The reason for HRV winning New Zealand’s Worst Brand of 2012 has nothing to do with their dodgy sales tactics that came to light late in 2012, but more about how they responded to the allegations. Hundreds of people complained about how bad HRV were, and when hundreds complain you can extrapolate the number of grumpy folk even further due to the lazy, can’t-be-bothered nature of people to voice their frustrations.

When Bruce Gordon, CEO of HRV joined John Campbell live on TV, he humbly claimed that since arriving at the helm he had changed the gung-ho mentality that was rife in his business, and that these reports flowing in about HRV were a thing of the past. At least he was brave enough to appear on TV and try to appease the masses.

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Problem was the fire was raging and nothing changed. After Bruce Gordon’s TV appearance, HRV set up a dedicated “No Pressure Hotline” for customers who wanted to discuss a “sales experience or customer experience”. And that was it.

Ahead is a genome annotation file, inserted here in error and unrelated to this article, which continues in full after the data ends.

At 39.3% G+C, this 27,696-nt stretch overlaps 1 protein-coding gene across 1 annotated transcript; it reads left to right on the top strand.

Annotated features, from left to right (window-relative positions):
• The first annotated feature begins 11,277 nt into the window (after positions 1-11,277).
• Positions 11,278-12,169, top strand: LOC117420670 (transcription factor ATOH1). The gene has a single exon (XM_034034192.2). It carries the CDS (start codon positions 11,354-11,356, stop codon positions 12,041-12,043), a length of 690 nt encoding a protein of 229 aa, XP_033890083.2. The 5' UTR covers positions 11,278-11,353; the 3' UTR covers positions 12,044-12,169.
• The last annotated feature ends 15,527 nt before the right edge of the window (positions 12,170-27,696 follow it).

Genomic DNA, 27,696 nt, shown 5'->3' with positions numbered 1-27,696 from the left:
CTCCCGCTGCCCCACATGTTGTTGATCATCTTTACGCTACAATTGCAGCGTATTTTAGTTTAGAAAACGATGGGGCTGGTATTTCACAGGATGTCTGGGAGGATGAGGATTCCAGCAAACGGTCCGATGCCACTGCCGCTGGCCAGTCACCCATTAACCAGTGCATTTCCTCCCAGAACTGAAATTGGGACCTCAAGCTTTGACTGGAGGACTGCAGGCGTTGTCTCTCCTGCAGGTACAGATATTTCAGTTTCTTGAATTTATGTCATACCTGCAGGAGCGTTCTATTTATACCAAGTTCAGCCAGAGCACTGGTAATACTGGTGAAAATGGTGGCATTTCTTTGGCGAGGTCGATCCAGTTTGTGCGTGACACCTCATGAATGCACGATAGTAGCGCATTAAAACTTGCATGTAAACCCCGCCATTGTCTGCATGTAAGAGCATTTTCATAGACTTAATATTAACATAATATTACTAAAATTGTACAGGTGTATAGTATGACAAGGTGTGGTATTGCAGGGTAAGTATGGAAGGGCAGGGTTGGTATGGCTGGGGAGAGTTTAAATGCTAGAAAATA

The truth of the matter is that every brand can learn more from the customers who complain then they ever can from the customers who don’t. The first step they should have taken was to take stock of the enormity of the problem and call every single customer they have (surely there must be thousands?) and say “Thank you for being an HRV customer – what are your experiences with HRV?” If the vast majority were negative then HRV knew they were boned. They didn’t do this, and perhaps this is the cynic in me talking, but I think they already knew what the answer would be before the calls were made.

Which is why I wasn’t very surprised when I received two calls from HRV in November asking me first if I could recommend a friend for  HRV, for which I would be rewarded with a cheap bottle of wine, and second, if they could help me heat my house in winter. To both of these I replied with a polite “Get Fu##ed!”

HRV’s current advertising agency is Y&R. They used to be fairly cool, especially back in the day when Vaughn Davis was in charge of their creativity, but now they’re as limp as month old celery. I have no idea what they proposed to HRV to help them put out the fire but if they think they can carry on flighting their sentimental hog wash of a sixty second ad and things will go away, then they may just be wrong.

But I doubt it. Consumers are very forgetful and we tend to forget the injustices of the past. So I can only predict that HRV will remain fairly well-off after this debacle and that Y&R will continue to be their agency for a year or so before the “new broom” sweeps them out the door and HRV appoint some other indistinguishable agency to the role.

All in all, HRV are still the winners of New Zealand’s Worst Brand 2012. Merry Christmas!